It is however, the third world country’s aggressive military space program that allowed an anti-satellite system to shoot down a Chinese satellite back in 2007, and future aggressions that may result from similar Chinese anti-satellite ventures, is what is being feared by the United States. It is not merely apprehensive, but it seems like it almost expects China to destroy and disrupt its space crafts in future and thereby, continues to be in a war-mode with the Asian country. Given this scenario, China definitely does not feature as a likely option in space business for private companies around the globe, specifically, the U.S.
Besides, despite spreading its wings far and wide, China has not been able to wet its feet in the commercial space industry. Its Long March rocket is almost as expensive as its Arianespace counterpart and so, it again boils down to the exceptional cost advantage India has in the world map right now.
For now the country, with its neutral global political face, smart professionals, first-rate launch technology and ripped costs pumped into its home-based ventures, is the right place for foreign countries to invest their money in.
Hurdles in the way and how India has navigated them
The biggest hurdle remains in the limited capacity of the PSLV which can launch satellites only up to a weight of 1800 kg. This certainly falls way too short when viewed against the American Maven’s launch mass capacity of 2454 kg, but ISRO has made up for the shortfall by focusing on launching smaller satellites instead which continues to find comfort in a growing market interested in getting smaller satellite missions off the ground.
The PSLV’s reliability and versatility has only intensified in the past 25 years or so, with the rocket successfully launching in an array of orbits that includes the Polar Sun Synchronous, Geosynchronous Transfer and Low Earth orbits as well. The number now stands at 122 satellites sent into orbit, most of which are foreign. Its soundness and low cost plusses have proved to be quite a game changer in that, even Google chose to send Terra Bella’s (a Google subsidiary) SkySat Gen-2, as one of the 20 satellites launched earlier in 2016 by the PSL C-34 rocket, despite maintaining a stake in Elon Musk’s Space X.
Then again, U.S. based Planet Labs Inc. circumvented the U.S. government’s ban preventing American companies from dealing with the ISRO, to participate in this enormous mission undertaken by the ISRO. This only promises better commercial exploitation of existing gigantic potential in the Indian space arena, making the country a powerful contender therein.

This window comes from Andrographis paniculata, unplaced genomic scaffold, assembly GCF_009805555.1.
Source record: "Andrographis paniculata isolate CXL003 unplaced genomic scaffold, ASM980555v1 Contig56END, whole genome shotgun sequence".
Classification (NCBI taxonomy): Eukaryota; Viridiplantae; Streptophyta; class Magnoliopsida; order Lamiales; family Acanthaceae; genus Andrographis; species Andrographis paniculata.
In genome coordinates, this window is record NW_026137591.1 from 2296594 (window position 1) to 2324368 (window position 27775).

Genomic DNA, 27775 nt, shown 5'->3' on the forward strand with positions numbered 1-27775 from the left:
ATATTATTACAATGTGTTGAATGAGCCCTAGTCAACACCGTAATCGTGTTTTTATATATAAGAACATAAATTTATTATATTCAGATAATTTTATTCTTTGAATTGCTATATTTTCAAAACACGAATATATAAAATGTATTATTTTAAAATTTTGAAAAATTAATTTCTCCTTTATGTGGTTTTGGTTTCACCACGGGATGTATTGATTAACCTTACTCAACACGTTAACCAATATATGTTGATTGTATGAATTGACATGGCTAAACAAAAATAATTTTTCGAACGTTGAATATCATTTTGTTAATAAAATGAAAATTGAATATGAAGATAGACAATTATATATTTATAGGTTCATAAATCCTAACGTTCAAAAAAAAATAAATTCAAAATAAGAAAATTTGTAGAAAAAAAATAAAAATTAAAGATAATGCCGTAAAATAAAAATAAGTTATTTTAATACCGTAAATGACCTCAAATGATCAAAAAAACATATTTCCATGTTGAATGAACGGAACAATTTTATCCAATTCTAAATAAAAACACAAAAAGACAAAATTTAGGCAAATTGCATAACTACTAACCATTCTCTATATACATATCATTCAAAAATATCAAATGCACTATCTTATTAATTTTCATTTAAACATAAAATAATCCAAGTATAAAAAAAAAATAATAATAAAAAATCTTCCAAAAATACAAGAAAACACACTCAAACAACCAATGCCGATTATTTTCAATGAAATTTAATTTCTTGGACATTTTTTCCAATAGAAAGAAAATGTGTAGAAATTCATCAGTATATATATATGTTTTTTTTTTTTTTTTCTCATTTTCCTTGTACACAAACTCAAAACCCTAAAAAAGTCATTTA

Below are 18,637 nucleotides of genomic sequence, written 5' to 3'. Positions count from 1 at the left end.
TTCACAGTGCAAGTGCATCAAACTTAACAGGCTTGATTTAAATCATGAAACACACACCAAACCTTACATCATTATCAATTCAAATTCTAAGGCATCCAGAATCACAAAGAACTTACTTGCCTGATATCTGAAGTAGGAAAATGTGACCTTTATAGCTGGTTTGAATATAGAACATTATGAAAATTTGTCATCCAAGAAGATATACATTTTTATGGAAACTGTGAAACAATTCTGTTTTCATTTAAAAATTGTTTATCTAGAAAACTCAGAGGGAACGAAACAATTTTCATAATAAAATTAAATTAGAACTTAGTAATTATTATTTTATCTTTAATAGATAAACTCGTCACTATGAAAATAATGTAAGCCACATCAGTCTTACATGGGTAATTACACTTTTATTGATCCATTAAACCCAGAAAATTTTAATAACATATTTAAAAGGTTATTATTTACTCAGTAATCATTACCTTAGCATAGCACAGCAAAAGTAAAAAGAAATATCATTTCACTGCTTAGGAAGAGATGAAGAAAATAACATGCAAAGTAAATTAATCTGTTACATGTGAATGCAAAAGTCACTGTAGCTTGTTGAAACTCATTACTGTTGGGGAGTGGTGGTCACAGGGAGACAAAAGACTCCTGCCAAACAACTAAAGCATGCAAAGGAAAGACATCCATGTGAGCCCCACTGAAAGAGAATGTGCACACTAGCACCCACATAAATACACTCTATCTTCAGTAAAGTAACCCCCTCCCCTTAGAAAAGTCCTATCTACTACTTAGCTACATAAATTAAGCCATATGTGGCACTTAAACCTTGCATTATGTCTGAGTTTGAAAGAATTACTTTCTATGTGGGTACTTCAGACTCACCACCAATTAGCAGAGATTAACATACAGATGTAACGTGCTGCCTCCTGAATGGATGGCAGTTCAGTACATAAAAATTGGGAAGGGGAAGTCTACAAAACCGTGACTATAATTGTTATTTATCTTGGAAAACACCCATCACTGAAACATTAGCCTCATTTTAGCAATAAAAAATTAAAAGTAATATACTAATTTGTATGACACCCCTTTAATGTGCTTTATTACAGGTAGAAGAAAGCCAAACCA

Has ISRO reaped its fruits for all the hard work? Yes.
The total cost of the current space mission has been borne in half by the participating countries, so there is a monetary benefit there. Apart from this, for its thrifty launch services provided through the PSLV, ISRO has already amassed around US $100 million by launching 45 foreign satellites, belonging to 20 countries that includes small and large space exploration players alike.
No outstanding pecuniary benefits accrue to the ISRO as of now, when taking into account the Rs.6959 crore budgetary allocation of the space department. Nevertheless, they serve as small steps leading to enormous success and dominance for the Indian sub-continent in this circle in future.
ISRO – powering ahead, and how it continues to accelerate the Make in India drive
ISRO’s core strength – its commercial wing Antrix Corporation, has been instrumental in not only providing satellite launch services, but also communication satellite transponders for broadcasting and telecommunication services, market data from Indian Remote Sensing (IRS) satellites, as well as building and marketing satellites and satellite subsystems. To top it, the pushy SAARC satellite project has also been announced and aims to provide services to India’s neighbours in a variety of sectors such as telecommunications, television, tele-education as well as disaster management.
With more and more countries flocking to the Asian sub-continent, it can be vouched that the Make in India project has accelerated in an unimaginable way in the space exploration field.
As for Elon Musk who is currently impressed with ISRO’s bold feat and has joined the global fan base of India’s growing prowess in this department, for all we know the tech genius may head eastward to partake in the numerous benefits India’s commercial space business offers at the moment. After all, sometime last month the CEO had hinted at Tesla launching its electric cars in India by summer this year. This was preceded by a previous 2015 announcement of entering the Indian market with its most affordable Model 3, a perfect fit for the price-conscious Indian consumer.
When viewed together, these economic opportunities undeniably act as powerhouses in accelerating the Make in India campaign even further.